Conventional Wisdom And The Evolution Of Content Providers

Recently, Dave Fleet wrote a thought-provoking entry in his blog entitled “McDonalds Content and Social Search.” It was, in part, a response to a post by Michael Arrington about the evolution of news content. The bottom line in both instances seemed to be that content is being cheapened by emerging technologies and the ability to react to that trend would determine whether traditional outlets live or die.

First, I think both writers are absolutely right. The searchability of tweets from Twitter and Facebook posts, for instance, will flood an already saturated content base. And, true to form, some of it will be good (useful and/or accurate) and some bad (superfluous and/or inaccurate). However, to me this is another version of a shift that has happened many times before to what we’re now calling “content providers.” Here are a few examples of conventional wisdom from our recent past:

“Desktop publishing will kill the mainstream print industry.”

With the advent of the personal computer, you no longer needed an expensive offset print operation to publish a newsletter or other communication. Now a person or company could do that relatively cheaply themselves. Suddenly, the “little guy” had a voice. Advice on your finances, your politics and your local sports team could now come from sources other than Forbes, Time, and Sports Illustrated.

“Open source platform software will devalue the paid software model.”

Software development was traditionally a closed model. And developing on a platform necessitated getting permission from (and almost always paying a fee to) the company that held the license for the platform. Once the 800-pound gorilla was determined to be Microsoft, companies developing software found themselves working in a tightly closed environment. And in this case, the platform provider was often competing with them as well. Remember the initial fuss over the release of Internet Explorer? Those ripples are still felt today. But then Linux became a viable alternative platform. And its open source model meant that access to the source code was easy and free and development was unencumbered by paid licensing.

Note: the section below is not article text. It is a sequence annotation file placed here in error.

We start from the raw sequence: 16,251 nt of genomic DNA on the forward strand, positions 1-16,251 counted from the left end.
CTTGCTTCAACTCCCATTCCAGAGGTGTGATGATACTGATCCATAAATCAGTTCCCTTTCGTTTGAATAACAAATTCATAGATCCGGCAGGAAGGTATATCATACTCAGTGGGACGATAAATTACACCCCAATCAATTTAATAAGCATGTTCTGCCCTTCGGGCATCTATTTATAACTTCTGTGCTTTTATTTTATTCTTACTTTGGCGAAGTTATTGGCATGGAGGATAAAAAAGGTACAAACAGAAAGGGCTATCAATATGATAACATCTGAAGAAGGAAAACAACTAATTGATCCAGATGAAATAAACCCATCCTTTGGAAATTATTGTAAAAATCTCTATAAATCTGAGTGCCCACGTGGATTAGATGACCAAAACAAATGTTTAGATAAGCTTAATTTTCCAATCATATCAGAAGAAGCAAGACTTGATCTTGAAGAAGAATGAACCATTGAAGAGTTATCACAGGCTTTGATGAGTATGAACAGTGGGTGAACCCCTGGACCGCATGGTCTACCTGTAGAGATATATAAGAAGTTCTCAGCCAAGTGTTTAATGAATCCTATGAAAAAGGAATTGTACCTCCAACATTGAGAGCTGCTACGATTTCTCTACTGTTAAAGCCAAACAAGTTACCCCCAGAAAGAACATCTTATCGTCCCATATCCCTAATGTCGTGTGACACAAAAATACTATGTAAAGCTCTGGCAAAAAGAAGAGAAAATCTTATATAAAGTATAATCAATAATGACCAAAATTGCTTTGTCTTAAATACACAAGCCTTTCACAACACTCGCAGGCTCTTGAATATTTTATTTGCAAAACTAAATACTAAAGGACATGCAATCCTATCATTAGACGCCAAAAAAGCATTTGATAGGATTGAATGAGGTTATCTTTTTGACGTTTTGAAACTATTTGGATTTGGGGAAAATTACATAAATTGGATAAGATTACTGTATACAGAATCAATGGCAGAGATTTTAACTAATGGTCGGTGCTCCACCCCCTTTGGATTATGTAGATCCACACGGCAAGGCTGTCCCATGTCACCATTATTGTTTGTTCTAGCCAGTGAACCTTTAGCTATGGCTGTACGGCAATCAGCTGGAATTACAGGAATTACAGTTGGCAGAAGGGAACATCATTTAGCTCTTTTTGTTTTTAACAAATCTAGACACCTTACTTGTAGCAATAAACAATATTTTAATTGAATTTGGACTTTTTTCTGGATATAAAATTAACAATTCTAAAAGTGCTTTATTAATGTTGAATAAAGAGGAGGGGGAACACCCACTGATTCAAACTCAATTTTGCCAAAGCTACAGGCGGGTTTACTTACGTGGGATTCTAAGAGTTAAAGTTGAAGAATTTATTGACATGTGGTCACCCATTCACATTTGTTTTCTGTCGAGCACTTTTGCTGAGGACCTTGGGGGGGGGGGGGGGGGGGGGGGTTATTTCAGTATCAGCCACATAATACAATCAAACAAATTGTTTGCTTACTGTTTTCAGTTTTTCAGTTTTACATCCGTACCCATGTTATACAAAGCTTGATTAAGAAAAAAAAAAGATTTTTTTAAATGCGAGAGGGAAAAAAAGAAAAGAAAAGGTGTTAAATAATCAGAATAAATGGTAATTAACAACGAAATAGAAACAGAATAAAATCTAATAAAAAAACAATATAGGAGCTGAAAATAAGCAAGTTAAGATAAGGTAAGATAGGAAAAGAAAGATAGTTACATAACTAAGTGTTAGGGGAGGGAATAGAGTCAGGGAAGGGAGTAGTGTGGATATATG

“Digital video shooting and editing will put traditional film companies out of business.”

For years, the film business was a bulky, labor-intensive, cost prohibitive venture. But digital camera equipment and editors came along and changed all that. What took 100,000 square feet of space, scores of people and millions of dollars of capital can now be done with little more than a loft space, a small core group and much less money. And over time the technology progressed and the trend accelerated.

First, let me acknowledge the obvious. Did some big printing companies and publishers close? Absolutely. Did software companies go belly-up? Without a doubt. Did film companies lose their shirts? Many did. But there are also cases of these businesses adapting, restructuring, and in many cases using the new technology to save their businesses.

But what about the value of their product or service? In many cases, the new technology put economic pressure on these companies to lower their prices. But free market economies do that to just about any business. So many of these legacy “content providers” became niche market businesses. As their competitors faded away, some were even able to hold or increase prices. Though the market was smaller, there were fewer places for their customers to go.

Two things to consider about the type of “McDonalds content” Arrington and Fleet write about.

1. Companies selling cheap content still have to make a living.

The traditional wisdom is that, if you sell something cheaply you have to sell a lot of it to make any money. If that’s true, then those providing cheap content will always be chasing the next dollar. It’s tough to focus on much else if that’s your primary focus. And that should leave a market for angles such as “premium” (read “quality”) content and specialization.

2. It is crucial for content providers to build value in their product.

Shame on us if we don’t properly build value in what we do in our customers’ minds! If all we’re doing is providing the same things for more money, then we get what we deserve. But if we are providing real value, and we promote that value properly to our customers, then we are truly positioning ourselves in the marketplace. Not everyone will choose us in that scenario, but we at least have a chance.

This is an exciting time for consumers seeking content and individuals and companies providing it. As the paradigm shifts further, it will be interesting to see who thrives, who adapts and who perishes. But history tells us that a value proposition will always be part of the equation. Even in the era of 1’s and 0’s.


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